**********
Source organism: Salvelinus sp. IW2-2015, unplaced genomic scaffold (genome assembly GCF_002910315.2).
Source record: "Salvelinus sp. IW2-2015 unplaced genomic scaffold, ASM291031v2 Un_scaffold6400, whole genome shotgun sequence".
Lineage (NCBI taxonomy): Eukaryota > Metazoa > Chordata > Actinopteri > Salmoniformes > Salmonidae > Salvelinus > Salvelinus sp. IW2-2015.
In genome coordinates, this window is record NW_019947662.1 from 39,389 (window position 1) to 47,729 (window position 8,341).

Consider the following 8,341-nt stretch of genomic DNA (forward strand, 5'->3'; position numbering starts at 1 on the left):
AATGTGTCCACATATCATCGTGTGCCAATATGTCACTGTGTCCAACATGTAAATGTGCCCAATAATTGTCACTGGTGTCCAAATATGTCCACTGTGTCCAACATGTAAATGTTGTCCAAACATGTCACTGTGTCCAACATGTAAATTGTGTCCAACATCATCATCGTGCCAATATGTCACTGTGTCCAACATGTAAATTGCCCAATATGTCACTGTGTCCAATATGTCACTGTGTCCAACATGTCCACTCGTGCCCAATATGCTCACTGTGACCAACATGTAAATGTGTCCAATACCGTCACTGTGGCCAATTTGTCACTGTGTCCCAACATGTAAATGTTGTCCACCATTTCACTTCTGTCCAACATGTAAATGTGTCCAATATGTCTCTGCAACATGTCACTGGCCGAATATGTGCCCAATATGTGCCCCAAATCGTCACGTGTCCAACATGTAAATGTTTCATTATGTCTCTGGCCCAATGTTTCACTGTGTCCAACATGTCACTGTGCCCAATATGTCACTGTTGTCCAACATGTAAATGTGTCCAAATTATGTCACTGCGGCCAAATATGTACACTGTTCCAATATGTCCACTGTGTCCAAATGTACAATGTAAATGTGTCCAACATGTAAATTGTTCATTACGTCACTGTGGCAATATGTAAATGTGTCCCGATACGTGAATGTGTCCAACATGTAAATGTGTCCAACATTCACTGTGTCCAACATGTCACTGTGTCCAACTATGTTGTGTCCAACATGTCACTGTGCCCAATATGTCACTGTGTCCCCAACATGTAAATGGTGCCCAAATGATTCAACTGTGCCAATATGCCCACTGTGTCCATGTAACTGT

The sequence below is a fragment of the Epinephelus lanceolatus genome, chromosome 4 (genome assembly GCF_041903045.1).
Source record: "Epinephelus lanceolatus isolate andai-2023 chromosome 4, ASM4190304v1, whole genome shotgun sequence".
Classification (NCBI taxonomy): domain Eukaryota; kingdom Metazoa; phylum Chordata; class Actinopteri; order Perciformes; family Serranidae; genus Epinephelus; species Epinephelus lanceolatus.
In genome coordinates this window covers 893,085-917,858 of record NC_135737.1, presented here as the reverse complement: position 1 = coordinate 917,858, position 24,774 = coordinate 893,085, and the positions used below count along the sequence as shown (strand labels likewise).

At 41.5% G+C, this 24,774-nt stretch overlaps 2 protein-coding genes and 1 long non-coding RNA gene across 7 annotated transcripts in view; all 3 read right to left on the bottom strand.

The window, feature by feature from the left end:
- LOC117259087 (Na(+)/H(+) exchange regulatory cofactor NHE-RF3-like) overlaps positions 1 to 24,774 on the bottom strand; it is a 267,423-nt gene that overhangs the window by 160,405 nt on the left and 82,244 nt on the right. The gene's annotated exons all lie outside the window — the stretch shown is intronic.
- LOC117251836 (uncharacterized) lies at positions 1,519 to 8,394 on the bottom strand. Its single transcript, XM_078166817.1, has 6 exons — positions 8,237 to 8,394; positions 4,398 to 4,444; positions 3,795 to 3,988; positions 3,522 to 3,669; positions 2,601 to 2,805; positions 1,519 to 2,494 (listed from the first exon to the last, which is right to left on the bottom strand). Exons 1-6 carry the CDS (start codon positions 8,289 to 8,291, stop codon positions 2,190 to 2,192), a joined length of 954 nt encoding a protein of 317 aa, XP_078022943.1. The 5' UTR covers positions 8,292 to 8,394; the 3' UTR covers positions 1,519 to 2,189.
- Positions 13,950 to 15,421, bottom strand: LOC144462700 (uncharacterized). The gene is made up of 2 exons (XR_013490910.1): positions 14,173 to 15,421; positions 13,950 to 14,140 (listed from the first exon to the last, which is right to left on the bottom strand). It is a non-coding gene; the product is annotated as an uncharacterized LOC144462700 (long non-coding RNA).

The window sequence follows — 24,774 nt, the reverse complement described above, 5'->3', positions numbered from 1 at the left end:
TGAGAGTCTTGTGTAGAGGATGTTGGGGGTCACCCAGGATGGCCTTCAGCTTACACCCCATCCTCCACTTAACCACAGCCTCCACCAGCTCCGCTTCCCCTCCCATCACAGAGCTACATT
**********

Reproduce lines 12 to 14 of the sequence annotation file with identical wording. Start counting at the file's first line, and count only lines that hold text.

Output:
The window, feature by feature from the left end:
- LOC117259087 (Na(+)/H(+) exchange regulatory cofactor NHE-RF3-like) overlaps positions 1 to 24,774 on the bottom strand; it is a 267,423-nt gene that overhangs the window by 160,405 nt on the left and 82,244 nt on the right. The gene's annotated exons all lie outside the window — the stretch shown is intronic.
- LOC117251836 (uncharacterized) lies at positions 1,519 to 8,394 on the bottom strand. Its single transcript, XM_078166817.1, has 6 exons — positions 8,237 to 8,394; positions 4,398 to 4,444; positions 3,795 to 3,988; positions 3,522 to 3,669; positions 2,601 to 2,805; positions 1,519 to 2,494 (listed from the first exon to the last, which is right to left on the bottom strand). Exons 1-6 carry the CDS (start codon positions 8,289 to 8,291, stop codon positions 2,190 to 2,192), a joined length of 954 nt encoding a protein of 317 aa, XP_078022943.1. The 5' UTR covers positions 8,292 to 8,394; the 3' UTR covers positions 1,519 to 2,189.